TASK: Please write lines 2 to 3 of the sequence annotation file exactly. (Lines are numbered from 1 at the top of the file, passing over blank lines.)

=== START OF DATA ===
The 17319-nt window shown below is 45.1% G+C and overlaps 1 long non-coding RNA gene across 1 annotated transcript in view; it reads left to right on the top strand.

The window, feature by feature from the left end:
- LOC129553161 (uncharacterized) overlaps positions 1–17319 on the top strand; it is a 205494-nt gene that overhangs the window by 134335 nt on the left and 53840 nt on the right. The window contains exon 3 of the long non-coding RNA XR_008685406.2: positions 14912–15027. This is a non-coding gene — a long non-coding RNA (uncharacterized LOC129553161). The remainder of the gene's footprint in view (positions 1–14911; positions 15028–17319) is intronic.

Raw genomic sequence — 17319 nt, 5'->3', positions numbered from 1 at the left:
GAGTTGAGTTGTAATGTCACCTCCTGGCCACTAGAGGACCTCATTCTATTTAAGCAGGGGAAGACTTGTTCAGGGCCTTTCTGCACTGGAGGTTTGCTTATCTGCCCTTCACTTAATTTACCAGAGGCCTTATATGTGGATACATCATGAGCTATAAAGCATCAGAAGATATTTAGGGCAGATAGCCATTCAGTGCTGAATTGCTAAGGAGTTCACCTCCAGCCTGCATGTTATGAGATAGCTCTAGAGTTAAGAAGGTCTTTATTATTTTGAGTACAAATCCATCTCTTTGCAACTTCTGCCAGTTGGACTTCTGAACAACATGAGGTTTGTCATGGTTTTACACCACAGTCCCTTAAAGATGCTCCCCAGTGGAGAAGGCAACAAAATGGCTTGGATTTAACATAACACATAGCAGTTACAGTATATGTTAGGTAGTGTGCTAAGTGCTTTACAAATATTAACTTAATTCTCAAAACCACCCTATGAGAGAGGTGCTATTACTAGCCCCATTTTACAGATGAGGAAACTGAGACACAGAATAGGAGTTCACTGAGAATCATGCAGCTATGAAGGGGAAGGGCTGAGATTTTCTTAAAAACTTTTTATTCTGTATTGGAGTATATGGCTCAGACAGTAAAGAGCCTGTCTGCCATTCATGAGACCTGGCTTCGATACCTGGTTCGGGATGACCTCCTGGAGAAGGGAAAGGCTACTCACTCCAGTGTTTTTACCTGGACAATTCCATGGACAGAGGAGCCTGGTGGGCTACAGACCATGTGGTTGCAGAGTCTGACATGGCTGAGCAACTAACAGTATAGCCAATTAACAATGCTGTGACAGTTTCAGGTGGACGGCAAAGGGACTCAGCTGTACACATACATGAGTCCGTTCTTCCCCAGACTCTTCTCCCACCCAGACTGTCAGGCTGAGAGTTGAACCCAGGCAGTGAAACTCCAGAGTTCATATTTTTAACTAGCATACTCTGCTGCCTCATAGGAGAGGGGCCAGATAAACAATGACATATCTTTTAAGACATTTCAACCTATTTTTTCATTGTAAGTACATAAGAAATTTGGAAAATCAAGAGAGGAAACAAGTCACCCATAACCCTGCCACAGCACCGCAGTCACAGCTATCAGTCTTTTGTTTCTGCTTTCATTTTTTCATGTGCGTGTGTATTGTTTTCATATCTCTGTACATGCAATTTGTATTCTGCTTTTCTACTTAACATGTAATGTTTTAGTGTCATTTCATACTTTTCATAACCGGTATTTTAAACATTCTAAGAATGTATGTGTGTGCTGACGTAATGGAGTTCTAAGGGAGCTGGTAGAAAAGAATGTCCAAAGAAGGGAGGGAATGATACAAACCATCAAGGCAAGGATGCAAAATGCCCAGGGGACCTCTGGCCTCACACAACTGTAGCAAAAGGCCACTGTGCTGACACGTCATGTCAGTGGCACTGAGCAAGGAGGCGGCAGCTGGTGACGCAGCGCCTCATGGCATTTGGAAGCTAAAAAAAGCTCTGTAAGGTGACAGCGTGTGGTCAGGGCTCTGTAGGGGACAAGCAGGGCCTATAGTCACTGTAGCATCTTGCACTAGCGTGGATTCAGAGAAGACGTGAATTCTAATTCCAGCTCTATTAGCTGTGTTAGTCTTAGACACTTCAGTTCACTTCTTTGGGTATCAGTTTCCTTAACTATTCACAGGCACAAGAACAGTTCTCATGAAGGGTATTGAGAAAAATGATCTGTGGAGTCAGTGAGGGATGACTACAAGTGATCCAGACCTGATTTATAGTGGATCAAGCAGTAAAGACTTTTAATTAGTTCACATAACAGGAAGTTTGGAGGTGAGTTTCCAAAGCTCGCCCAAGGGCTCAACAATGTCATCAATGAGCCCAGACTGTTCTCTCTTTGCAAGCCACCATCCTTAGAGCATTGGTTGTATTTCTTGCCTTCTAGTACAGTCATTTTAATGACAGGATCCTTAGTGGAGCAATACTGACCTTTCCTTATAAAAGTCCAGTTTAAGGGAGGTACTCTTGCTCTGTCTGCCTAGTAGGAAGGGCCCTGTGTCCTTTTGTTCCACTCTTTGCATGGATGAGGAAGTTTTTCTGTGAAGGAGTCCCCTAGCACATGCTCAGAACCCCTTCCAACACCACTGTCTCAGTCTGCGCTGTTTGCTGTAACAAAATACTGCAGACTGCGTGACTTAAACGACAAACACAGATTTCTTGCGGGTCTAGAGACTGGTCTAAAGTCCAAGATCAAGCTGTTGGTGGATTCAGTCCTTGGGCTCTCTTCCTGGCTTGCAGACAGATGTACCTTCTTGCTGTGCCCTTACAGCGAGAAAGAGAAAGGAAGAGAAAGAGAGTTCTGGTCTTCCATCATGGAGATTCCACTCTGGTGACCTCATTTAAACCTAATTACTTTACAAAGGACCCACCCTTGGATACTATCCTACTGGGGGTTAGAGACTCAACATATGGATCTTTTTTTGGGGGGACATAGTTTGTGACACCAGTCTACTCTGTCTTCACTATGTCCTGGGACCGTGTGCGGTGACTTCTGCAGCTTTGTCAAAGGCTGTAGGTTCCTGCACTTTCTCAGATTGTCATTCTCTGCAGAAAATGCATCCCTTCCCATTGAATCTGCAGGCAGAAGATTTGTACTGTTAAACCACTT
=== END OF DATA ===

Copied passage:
The window, feature by feature from the left end:
- LOC129553161 (uncharacterized) overlaps positions 1–17319 on the top strand; it is a 205494-nt gene that overhangs the window by 134335 nt on the left and 53840 nt on the right. The window contains exon 3 of the long non-coding RNA XR_008685406.2: positions 14912–15027. This is a non-coding gene — a long non-coding RNA (uncharacterized LOC129553161). The remainder of the gene's footprint in view (positions 1–14911; positions 15028–17319) is intronic.